Some caveats: these Palladium cables are so good that what I'm about to report are quite minor quibbles compared to the overall effect they have on my system. First, the highs (roughly, above 4 kHz,) are soft and most folks either love or hate this. The haters are usually younger dudes who like to hear all the trebles. Older dudes, who don't hear all the high frequencies they used to, relish the lack of stridency which drifts down into the midrange. These observations make up my historical baseline data (though anecdotal) from decades of "playing-audio" with "listening panel" friends and family. To my ears a solo violin, through the Palladiums, appropriately emphasizes its woody quality as opposed to the raspy, etched, and wiry quality we sometimes hear on violin recordings.
Secondly, the very bottom two octaves (say, below 80Hz), were not as big as through any of the other interconnect cables I've been used to; Goertz (copper and silver), Harmonic Technology (metallic and photo-optical) and numerous others. Since I have an active electronic crossover I could indulge in a little bit of "bass management" and adjust for the drop in bass level, which I noted was two clicks, or very roughly speaking, between two and four dB. This, I feel gives the Palladiums a chance to act at their best, and one of the reviewer's obligations is to get the system to perform optimally. Other reviewers have noted the bass level needs management, though it is free of overhang, or "boom." Oftentimes this can be dealt with by moving speakers around in a room—toward the floor, if they are up; or toward the walls, if they are too centered; or, if you really are in need of bass, into the corners. If I were a bullshitter I might say that the extreme highs and lows are right there but only seem down in volume, they are so clean. I agree: they are very clean, free of tizz and boom (false highs and lows), and they are a noticeable notch down in gain on both ends. When I turn the bass up to what I think is about how bass sounds in my favorite seat in my city's concert hall, I am pleased by how clean the bass is. It adds an element to my musical enjoyment.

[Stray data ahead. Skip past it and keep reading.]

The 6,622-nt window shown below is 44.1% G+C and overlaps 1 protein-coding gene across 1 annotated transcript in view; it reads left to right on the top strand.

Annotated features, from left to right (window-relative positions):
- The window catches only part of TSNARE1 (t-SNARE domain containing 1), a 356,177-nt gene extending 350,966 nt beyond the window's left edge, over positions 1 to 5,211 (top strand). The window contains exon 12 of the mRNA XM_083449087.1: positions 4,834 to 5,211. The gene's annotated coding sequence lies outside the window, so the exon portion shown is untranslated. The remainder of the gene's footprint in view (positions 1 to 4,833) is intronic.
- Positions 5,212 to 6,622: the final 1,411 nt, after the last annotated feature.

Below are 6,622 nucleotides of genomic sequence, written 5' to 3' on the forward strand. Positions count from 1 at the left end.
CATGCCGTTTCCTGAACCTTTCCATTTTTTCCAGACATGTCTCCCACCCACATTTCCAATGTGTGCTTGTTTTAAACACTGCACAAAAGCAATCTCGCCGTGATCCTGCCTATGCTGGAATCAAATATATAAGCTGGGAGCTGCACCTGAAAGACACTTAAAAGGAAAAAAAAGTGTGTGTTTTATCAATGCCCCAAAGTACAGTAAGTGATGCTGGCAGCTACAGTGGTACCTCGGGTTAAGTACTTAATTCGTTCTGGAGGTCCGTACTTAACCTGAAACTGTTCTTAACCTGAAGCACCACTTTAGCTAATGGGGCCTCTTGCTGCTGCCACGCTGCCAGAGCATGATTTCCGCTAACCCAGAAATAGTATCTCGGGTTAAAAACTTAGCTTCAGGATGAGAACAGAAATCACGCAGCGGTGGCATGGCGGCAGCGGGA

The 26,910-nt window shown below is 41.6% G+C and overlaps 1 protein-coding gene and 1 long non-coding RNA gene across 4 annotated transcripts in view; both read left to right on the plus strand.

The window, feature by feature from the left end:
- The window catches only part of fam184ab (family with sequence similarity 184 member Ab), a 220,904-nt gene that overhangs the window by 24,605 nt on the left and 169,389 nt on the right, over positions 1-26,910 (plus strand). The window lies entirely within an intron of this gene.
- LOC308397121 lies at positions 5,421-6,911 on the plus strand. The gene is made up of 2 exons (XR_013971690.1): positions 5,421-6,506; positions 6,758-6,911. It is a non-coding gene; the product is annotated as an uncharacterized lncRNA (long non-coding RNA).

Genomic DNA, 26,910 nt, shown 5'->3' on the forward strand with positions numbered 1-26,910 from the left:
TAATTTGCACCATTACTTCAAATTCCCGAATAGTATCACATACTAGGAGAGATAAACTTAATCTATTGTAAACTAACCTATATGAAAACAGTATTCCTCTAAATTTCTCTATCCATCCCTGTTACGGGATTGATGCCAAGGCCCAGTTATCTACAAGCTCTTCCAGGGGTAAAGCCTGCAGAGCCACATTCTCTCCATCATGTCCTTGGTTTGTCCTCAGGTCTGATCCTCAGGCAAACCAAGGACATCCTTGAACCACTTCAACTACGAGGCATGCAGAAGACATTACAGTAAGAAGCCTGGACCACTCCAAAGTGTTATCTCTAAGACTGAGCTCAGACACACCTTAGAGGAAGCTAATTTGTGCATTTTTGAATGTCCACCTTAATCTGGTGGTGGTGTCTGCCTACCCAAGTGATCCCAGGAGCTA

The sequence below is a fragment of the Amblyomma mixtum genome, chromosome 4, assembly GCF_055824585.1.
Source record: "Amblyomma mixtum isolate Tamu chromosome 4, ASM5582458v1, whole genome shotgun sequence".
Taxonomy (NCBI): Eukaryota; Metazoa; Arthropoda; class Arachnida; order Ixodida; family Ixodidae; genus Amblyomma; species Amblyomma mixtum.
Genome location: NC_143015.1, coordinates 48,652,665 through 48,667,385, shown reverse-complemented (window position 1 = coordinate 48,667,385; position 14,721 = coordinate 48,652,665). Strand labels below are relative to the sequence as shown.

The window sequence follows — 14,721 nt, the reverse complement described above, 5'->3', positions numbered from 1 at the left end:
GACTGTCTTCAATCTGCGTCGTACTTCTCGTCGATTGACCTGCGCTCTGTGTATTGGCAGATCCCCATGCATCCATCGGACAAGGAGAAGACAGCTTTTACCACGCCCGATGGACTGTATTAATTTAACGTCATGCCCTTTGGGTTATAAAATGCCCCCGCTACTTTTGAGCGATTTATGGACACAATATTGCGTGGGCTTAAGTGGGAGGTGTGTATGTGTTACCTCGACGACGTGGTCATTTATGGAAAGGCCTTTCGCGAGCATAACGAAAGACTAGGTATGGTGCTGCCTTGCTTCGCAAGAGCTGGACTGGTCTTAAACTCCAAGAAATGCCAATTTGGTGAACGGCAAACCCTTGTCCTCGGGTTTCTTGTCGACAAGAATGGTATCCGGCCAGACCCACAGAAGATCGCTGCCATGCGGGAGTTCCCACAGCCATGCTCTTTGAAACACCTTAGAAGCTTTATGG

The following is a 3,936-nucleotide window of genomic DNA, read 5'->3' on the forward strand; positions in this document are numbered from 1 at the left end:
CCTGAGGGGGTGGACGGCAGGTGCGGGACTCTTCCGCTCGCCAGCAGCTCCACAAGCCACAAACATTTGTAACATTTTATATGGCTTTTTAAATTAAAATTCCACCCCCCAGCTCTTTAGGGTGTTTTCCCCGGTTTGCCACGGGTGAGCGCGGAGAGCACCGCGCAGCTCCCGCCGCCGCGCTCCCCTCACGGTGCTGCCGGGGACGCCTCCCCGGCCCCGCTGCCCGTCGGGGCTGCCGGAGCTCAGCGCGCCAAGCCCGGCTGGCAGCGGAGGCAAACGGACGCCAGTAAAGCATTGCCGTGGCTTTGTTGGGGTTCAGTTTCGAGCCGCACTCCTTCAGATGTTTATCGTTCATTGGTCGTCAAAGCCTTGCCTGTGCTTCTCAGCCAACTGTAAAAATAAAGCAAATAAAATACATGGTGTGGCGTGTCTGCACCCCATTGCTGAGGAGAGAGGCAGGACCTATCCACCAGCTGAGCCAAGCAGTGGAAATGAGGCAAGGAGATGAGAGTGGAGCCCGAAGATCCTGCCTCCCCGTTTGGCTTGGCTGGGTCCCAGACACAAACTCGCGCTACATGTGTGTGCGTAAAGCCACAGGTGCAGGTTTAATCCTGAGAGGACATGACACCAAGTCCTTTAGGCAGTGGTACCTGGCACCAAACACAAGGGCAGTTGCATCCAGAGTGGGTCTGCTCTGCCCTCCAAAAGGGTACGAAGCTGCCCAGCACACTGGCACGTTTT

These quibbles are far outweighed by the Palladiums strong points. It does give a better picture of the recording venue, as many reviewers report. Corno di Bassetto was very adamant on this point, when he visited last month. "Is miraculously clean," he yelped dancing around the room. "The sound-staging and imaging are supernaturally good. The ghosts of Szell and Reiner are in the room." It is noticeable, just shy of startling. My system was doing a pretty good job on this aspect before the Palladiums. I must concede that it is doing those things a notch better than before. That matches what my friends and family tell me. Jeff Smith tells me that the Silver versions of his design also offer a relatively spacious illusion, and that the Palladiums manage to give a more spacious illusion. This is as predicted by his theoretical model. Being a better conductor, the palladium alloy ribbon passes the signal with less degradation (particularly less time-smearing) of the sound, resulting in better spatial cues.